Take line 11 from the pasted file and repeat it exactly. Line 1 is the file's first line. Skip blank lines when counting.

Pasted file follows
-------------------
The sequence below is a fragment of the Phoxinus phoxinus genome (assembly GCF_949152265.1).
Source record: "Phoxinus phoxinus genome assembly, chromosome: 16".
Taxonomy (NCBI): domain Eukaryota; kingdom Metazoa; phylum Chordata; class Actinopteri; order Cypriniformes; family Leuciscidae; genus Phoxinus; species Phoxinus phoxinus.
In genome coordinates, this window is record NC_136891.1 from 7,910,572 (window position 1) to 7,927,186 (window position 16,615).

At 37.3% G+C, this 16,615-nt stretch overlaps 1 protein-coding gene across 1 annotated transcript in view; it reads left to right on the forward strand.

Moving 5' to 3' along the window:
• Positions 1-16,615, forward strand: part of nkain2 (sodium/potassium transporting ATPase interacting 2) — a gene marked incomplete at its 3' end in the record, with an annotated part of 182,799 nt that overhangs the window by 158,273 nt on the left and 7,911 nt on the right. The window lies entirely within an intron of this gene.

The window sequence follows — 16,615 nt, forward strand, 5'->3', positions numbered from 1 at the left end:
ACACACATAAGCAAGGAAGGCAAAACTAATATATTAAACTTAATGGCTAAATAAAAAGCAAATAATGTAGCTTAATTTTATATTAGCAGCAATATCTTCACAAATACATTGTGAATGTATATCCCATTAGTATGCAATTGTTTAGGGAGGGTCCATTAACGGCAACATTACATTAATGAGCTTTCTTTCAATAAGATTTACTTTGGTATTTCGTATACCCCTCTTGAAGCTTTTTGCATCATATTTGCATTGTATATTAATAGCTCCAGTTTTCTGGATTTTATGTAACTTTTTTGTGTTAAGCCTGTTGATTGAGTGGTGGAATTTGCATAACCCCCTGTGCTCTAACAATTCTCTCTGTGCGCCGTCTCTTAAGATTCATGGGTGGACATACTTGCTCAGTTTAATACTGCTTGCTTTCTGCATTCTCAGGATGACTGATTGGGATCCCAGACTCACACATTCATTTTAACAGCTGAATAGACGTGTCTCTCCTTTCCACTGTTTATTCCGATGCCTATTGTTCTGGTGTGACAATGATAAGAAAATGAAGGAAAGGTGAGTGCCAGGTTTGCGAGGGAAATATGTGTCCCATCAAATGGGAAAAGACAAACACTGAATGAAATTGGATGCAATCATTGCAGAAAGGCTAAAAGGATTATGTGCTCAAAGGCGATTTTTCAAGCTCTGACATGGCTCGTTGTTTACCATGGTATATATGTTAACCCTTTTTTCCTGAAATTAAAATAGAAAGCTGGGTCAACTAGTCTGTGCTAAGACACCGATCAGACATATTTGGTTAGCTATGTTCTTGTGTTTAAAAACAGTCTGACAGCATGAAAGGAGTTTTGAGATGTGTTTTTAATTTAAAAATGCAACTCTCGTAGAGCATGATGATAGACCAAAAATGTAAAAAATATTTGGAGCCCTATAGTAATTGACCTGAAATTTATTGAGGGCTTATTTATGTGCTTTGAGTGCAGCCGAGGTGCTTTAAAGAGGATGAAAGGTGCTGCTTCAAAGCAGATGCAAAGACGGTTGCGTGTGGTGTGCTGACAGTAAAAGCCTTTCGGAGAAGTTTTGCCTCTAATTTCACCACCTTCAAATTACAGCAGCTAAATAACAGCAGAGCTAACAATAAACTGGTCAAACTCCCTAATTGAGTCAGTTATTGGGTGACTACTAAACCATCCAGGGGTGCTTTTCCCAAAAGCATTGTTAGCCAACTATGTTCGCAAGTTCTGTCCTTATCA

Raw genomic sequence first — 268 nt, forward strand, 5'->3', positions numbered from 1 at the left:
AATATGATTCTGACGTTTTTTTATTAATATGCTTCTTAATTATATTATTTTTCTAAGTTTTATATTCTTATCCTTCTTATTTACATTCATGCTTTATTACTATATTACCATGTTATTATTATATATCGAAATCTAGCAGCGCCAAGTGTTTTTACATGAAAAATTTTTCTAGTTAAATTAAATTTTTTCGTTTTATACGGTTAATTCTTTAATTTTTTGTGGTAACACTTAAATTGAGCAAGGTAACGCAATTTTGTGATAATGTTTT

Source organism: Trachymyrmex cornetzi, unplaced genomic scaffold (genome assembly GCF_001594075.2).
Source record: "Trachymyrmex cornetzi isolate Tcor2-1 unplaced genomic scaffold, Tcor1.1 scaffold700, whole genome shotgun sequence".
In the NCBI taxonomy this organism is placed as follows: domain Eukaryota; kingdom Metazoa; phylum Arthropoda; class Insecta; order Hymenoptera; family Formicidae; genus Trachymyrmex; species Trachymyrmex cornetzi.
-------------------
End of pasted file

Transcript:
AATATGATTCTGACGTTTTTTTATTAATATGCTTCTTAATTATATTATTTTTCTAAGTTTTATATTCTTATCCTTCTTATTTACATTCATGCTTTATTACTATATTACCATGTTATTATTATATATCGAAATCTAGCAGCGCCAAGTGTTTTTACATGAAAAATTTTTCTAGTTAAATTAAATTTTTTCGTTTTATACGGTTAATTCTTTAATTTTTTGTGGTAACACTTAAATTGAGCAAGGTAACGCAATTTTGTGATAATGTTTT